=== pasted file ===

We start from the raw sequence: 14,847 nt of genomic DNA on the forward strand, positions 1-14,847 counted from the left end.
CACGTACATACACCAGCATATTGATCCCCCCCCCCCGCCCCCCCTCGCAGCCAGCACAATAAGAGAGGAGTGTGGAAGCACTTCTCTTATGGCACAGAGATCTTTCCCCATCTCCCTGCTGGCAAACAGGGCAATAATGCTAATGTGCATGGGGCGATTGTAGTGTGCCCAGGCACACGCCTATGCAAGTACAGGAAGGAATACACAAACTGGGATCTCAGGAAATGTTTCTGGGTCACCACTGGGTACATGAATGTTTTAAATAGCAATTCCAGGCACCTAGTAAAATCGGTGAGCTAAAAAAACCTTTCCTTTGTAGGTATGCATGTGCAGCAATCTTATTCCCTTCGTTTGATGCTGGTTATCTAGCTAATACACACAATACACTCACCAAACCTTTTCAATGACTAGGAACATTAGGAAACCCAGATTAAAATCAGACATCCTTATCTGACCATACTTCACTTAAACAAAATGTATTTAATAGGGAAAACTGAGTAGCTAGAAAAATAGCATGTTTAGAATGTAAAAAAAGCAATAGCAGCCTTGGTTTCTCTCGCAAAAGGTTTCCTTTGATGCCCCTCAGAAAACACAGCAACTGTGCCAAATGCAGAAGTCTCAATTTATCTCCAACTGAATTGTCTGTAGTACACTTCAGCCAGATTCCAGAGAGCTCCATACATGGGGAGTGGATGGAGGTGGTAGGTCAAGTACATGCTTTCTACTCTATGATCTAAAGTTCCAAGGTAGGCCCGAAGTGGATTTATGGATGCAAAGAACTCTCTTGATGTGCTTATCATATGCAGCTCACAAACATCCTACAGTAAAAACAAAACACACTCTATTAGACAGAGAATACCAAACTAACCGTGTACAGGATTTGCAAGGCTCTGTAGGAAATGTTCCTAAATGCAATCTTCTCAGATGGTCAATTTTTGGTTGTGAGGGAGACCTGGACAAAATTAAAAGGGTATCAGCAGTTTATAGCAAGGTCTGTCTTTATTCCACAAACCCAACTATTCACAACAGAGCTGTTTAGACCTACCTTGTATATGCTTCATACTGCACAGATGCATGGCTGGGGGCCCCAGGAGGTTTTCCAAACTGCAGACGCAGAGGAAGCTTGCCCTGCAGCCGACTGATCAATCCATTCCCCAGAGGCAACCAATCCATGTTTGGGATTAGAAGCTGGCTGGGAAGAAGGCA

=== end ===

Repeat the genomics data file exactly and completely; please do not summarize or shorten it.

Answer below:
We start from the raw sequence: 14,847 nt of genomic DNA on the forward strand, positions 1-14,847 counted from the left end.
CACGTACATACACCAGCATATTGATCCCCCCCCCCCGCCCCCCCTCGCAGCCAGCACAATAAGAGAGGAGTGTGGAAGCACTTCTCTTATGGCACAGAGATCTTTCCCCATCTCCCTGCTGGCAAACAGGGCAATAATGCTAATGTGCATGGGGCGATTGTAGTGTGCCCAGGCACACGCCTATGCAAGTACAGGAAGGAATACACAAACTGGGATCTCAGGAAATGTTTCTGGGTCACCACTGGGTACATGAATGTTTTAAATAGCAATTCCAGGCACCTAGTAAAATCGGTGAGCTAAAAAAACCTTTCCTTTGTAGGTATGCATGTGCAGCAATCTTATTCCCTTCGTTTGATGCTGGTTATCTAGCTAATACACACAATACACTCACCAAACCTTTTCAATGACTAGGAACATTAGGAAACCCAGATTAAAATCAGACATCCTTATCTGACCATACTTCACTTAAACAAAATGTATTTAATAGGGAAAACTGAGTAGCTAGAAAAATAGCATGTTTAGAATGTAAAAAAAGCAATAGCAGCCTTGGTTTCTCTCGCAAAAGGTTTCCTTTGATGCCCCTCAGAAAACACAGCAACTGTGCCAAATGCAGAAGTCTCAATTTATCTCCAACTGAATTGTCTGTAGTACACTTCAGCCAGATTCCAGAGAGCTCCATACATGGGGAGTGGATGGAGGTGGTAGGTCAAGTACATGCTTTCTACTCTATGATCTAAAGTTCCAAGGTAGGCCCGAAGTGGATTTATGGATGCAAAGAACTCTCTTGATGTGCTTATCATATGCAGCTCACAAACATCCTACAGTAAAAACAAAACACACTCTATTAGACAGAGAATACCAAACTAACCGTGTACAGGATTTGCAAGGCTCTGTAGGAAATGTTCCTAAATGCAATCTTCTCAGATGGTCAATTTTTGGTTGTGAGGGAGACCTGGACAAAATTAAAAGGGTATCAGCAGTTTATAGCAAGGTCTGTCTTTATTCCACAAACCCAACTATTCACAACAGAGCTGTTTAGACCTACCTTGTATATGCTTCATACTGCACAGATGCATGGCTGGGGGCCCCAGGAGGTTTTCCAAACTGCAGACGCAGAGGAAGCTTGCCCTGCAGCCGACTGATCAATCCATTCCCCAGAGGCAACCAATCCATGTTTGGGATTAGAAGCTGGCTGGGAAGAAGGCA